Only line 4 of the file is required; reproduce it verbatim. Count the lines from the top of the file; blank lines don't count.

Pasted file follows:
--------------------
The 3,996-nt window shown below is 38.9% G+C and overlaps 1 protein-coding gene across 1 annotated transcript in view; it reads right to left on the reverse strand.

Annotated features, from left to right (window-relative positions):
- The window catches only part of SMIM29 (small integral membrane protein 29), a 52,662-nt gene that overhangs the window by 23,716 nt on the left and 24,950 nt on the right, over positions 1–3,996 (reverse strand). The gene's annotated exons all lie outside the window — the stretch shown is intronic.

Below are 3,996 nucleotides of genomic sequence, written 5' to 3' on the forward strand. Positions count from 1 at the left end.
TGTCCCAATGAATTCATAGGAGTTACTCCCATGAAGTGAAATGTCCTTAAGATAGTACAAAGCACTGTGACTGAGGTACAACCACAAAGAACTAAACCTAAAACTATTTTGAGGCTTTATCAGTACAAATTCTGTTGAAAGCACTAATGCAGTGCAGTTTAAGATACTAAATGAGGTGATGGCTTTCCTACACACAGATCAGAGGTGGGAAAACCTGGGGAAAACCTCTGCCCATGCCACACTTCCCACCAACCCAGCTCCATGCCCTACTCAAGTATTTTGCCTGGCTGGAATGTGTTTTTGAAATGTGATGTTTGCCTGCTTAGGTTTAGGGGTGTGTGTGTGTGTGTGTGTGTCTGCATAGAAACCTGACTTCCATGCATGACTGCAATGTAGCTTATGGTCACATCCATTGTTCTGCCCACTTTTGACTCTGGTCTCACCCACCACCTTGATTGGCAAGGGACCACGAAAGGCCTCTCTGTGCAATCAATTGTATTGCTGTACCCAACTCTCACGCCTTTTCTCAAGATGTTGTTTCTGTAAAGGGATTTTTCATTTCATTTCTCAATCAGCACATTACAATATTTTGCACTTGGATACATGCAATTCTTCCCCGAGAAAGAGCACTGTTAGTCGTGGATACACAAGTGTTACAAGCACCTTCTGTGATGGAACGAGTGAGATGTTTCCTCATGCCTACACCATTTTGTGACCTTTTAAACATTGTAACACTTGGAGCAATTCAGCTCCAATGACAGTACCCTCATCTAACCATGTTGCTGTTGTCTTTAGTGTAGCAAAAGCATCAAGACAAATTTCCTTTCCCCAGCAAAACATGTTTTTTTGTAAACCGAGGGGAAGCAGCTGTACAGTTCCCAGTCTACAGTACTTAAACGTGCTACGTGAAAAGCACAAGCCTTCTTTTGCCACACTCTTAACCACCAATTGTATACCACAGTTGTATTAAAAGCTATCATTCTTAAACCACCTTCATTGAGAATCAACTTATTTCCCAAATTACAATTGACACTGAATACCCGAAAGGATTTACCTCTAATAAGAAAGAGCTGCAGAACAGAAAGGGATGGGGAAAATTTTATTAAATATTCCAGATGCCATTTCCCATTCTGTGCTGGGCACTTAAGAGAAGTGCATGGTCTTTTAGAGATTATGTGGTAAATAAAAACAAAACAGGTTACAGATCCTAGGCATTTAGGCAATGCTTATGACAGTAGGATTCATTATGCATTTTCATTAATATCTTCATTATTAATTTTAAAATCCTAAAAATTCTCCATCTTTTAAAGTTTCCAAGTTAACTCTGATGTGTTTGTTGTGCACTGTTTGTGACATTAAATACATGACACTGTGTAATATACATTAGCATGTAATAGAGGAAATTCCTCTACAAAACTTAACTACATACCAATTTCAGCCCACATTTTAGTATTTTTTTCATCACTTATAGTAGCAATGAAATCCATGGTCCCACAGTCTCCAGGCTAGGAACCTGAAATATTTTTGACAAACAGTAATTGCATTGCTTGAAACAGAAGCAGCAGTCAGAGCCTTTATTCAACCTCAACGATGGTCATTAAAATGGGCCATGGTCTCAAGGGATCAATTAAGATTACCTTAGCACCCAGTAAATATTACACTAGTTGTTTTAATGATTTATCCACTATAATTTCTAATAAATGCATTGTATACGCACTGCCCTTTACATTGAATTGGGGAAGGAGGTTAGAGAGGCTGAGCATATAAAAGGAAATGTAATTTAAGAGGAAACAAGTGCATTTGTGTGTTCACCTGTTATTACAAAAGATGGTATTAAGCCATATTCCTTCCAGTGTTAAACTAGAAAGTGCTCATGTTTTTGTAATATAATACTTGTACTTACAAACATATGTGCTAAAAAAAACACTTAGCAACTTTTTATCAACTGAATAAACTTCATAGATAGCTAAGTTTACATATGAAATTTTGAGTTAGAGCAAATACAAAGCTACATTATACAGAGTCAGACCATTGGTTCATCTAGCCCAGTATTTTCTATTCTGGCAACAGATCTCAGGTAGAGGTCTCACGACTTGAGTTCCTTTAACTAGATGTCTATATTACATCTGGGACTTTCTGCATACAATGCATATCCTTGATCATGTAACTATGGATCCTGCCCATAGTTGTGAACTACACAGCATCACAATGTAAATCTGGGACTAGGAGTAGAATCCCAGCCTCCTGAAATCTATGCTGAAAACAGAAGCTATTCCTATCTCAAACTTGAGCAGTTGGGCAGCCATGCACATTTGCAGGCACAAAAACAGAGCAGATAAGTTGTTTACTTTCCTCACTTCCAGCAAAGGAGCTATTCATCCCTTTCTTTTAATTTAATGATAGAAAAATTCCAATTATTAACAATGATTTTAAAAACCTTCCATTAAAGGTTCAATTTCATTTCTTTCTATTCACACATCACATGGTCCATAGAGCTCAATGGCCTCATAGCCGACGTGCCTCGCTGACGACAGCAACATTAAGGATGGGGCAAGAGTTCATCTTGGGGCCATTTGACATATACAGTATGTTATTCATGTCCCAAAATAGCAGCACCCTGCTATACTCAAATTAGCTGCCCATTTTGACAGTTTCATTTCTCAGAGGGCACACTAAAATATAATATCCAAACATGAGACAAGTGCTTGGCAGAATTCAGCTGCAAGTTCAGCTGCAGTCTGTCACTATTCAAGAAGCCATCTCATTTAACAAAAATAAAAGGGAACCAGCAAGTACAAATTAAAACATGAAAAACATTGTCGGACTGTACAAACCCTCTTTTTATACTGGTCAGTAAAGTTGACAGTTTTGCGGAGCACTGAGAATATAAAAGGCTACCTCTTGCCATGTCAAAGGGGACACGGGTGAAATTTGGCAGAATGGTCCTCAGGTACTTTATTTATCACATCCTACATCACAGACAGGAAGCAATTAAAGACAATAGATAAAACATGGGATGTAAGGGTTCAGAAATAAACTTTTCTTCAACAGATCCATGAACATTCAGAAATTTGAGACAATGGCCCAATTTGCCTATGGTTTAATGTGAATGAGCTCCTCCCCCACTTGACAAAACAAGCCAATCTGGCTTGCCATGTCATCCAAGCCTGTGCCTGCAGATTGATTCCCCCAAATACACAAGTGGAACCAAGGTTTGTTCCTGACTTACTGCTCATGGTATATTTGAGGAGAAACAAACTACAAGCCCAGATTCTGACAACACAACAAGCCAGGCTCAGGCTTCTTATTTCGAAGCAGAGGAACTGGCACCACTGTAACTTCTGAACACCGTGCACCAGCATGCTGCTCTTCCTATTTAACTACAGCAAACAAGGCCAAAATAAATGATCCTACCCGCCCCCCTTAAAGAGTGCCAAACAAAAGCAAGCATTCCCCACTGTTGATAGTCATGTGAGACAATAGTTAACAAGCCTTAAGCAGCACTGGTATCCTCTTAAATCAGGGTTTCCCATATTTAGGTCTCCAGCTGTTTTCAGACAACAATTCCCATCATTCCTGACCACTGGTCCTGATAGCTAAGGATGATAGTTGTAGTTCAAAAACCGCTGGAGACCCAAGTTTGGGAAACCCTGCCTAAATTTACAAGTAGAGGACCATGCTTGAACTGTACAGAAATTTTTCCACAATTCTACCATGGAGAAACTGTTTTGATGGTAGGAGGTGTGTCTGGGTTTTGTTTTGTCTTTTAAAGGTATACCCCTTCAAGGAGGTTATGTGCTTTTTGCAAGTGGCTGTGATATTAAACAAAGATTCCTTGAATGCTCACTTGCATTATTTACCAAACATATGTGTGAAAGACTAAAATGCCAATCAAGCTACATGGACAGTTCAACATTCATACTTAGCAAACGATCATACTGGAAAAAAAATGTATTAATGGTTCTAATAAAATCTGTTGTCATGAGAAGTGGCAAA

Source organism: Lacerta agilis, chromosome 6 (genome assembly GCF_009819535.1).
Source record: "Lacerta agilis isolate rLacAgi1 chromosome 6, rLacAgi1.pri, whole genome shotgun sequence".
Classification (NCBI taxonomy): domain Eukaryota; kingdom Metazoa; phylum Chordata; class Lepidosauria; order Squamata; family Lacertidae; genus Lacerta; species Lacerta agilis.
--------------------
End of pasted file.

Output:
Below are 3,996 nucleotides of genomic sequence, written 5' to 3' on the forward strand. Positions count from 1 at the left end.